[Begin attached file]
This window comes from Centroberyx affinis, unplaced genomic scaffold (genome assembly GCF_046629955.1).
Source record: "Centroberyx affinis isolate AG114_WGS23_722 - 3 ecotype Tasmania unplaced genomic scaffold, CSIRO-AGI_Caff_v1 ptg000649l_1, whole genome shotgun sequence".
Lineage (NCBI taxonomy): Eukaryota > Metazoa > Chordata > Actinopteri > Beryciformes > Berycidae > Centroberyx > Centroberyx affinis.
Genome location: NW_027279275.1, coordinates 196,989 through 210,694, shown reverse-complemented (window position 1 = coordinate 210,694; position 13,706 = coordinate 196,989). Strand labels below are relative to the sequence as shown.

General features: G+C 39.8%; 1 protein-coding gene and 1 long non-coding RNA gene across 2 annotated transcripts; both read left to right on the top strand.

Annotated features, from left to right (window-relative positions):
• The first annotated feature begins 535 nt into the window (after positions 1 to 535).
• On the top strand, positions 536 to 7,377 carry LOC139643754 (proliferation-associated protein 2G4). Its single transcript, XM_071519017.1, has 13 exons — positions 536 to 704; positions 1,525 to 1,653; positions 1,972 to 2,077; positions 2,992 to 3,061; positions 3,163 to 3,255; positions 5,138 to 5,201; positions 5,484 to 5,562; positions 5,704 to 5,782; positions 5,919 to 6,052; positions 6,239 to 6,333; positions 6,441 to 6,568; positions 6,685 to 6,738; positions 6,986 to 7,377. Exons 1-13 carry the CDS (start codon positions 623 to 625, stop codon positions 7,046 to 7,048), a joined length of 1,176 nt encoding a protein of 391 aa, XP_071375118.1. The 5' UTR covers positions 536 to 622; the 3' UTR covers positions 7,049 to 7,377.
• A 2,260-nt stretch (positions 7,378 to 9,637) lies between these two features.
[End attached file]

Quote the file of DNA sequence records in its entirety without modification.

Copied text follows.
This window comes from Centroberyx affinis, unplaced genomic scaffold (genome assembly GCF_046629955.1).
Source record: "Centroberyx affinis isolate AG114_WGS23_722 - 3 ecotype Tasmania unplaced genomic scaffold, CSIRO-AGI_Caff_v1 ptg000649l_1, whole genome shotgun sequence".
Lineage (NCBI taxonomy): Eukaryota > Metazoa > Chordata > Actinopteri > Beryciformes > Berycidae > Centroberyx > Centroberyx affinis.
Genome location: NW_027279275.1, coordinates 196,989 through 210,694, shown reverse-complemented (window position 1 = coordinate 210,694; position 13,706 = coordinate 196,989). Strand labels below are relative to the sequence as shown.

General features: G+C 39.8%; 1 protein-coding gene and 1 long non-coding RNA gene across 2 annotated transcripts; both read left to right on the top strand.

Annotated features, from left to right (window-relative positions):
• The first annotated feature begins 535 nt into the window (after positions 1 to 535).
• On the top strand, positions 536 to 7,377 carry LOC139643754 (proliferation-associated protein 2G4). Its single transcript, XM_071519017.1, has 13 exons — positions 536 to 704; positions 1,525 to 1,653; positions 1,972 to 2,077; positions 2,992 to 3,061; positions 3,163 to 3,255; positions 5,138 to 5,201; positions 5,484 to 5,562; positions 5,704 to 5,782; positions 5,919 to 6,052; positions 6,239 to 6,333; positions 6,441 to 6,568; positions 6,685 to 6,738; positions 6,986 to 7,377. Exons 1-13 carry the CDS (start codon positions 623 to 625, stop codon positions 7,046 to 7,048), a joined length of 1,176 nt encoding a protein of 391 aa, XP_071375118.1. The 5' UTR covers positions 536 to 622; the 3' UTR covers positions 7,049 to 7,377.
• A 2,260-nt stretch (positions 7,378 to 9,637) lies between these two features.